Human Consumer Choice Technique Used To Study Foraging Habits Of Baboons
Lawrence LeBlond for redOrbit.com – Your Universe Online
A technique used to study people’s consumer choices was utilized by a team of researchers from the Zoological Society of London (ZSL) to study similar foraging decisions made by baboons in the wild. The technique, known as discrete choice modeling, has had limited usage in the animal kingdom, and the results of this new study are impressive.
This modeling technique showed researchers how baboons not only consider social and non-social factors in their foraging habits, but also how they change these factors depending on their habitat and social traits.
For their study, the team followed troops of chacma baboons (Papio ursinus) over a six month period in Tsaobis Leopard Park in Namibia, Africa. During the baboons’ daily tasks, the team recognized individual baboons by distinguishing features, and closely observed relationships between the baboons, which ranged from friendly social gatherings to aggressive meetings. During these encounters they also noted which food patch they foraged in and which baboons they foraged with.
The researchers observed, without much surprise, that baboons generally used patches containing more food. What was perhaps more interesting, was the fact that these baboons paid close attention to their social relationships with other baboons in the food patches.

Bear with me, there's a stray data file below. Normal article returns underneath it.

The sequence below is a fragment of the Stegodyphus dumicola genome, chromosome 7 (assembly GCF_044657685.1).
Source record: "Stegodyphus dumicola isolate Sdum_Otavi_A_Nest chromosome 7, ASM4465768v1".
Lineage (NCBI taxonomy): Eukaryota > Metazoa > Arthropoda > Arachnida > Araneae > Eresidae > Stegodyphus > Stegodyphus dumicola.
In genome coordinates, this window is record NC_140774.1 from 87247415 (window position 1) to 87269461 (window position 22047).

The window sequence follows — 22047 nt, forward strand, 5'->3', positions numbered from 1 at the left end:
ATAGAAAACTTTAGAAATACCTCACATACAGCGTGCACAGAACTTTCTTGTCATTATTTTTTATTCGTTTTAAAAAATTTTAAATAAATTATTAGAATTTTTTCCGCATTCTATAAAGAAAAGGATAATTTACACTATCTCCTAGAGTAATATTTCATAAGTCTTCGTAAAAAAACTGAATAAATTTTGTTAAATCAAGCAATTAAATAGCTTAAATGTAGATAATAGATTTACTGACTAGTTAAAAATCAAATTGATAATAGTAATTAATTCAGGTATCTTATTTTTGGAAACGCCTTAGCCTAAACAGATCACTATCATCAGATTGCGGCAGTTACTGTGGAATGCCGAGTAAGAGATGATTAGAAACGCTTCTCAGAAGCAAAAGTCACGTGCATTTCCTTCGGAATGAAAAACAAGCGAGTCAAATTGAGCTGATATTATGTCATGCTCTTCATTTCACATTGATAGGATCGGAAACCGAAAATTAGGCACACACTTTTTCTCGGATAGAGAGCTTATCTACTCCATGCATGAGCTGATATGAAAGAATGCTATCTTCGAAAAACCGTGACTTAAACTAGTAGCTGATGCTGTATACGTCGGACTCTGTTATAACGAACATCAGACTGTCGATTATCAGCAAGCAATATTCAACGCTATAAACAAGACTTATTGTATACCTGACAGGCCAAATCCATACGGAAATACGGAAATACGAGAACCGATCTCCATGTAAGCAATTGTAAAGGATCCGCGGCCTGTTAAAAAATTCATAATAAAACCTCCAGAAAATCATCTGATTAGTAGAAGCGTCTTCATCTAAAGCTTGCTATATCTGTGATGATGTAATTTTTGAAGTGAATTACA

“More dominant baboons preferred using patches containing animals who they were dominant to, and so more likely to be able to steal food from. However, these less dominant baboons seemed to compensate for this by preferring patches containing animals with whom they had good social bonds and so were more likely to tolerate them,” lead researcher Harry Marshall, from ZSL and Imperial College London, said in a press release.
“These findings show how animals’ decision-making can be dependent on where they are and who they are. This suggests that some animals can change their behaviour to adjust to a changing environment,” added ZSL’s Dr. Guy Cowlishaw.
The researchers plan to continue their research and investigate how baboons’ foraging behavior is affected by environmental changes, and the impact this has on socially foraging species in the future.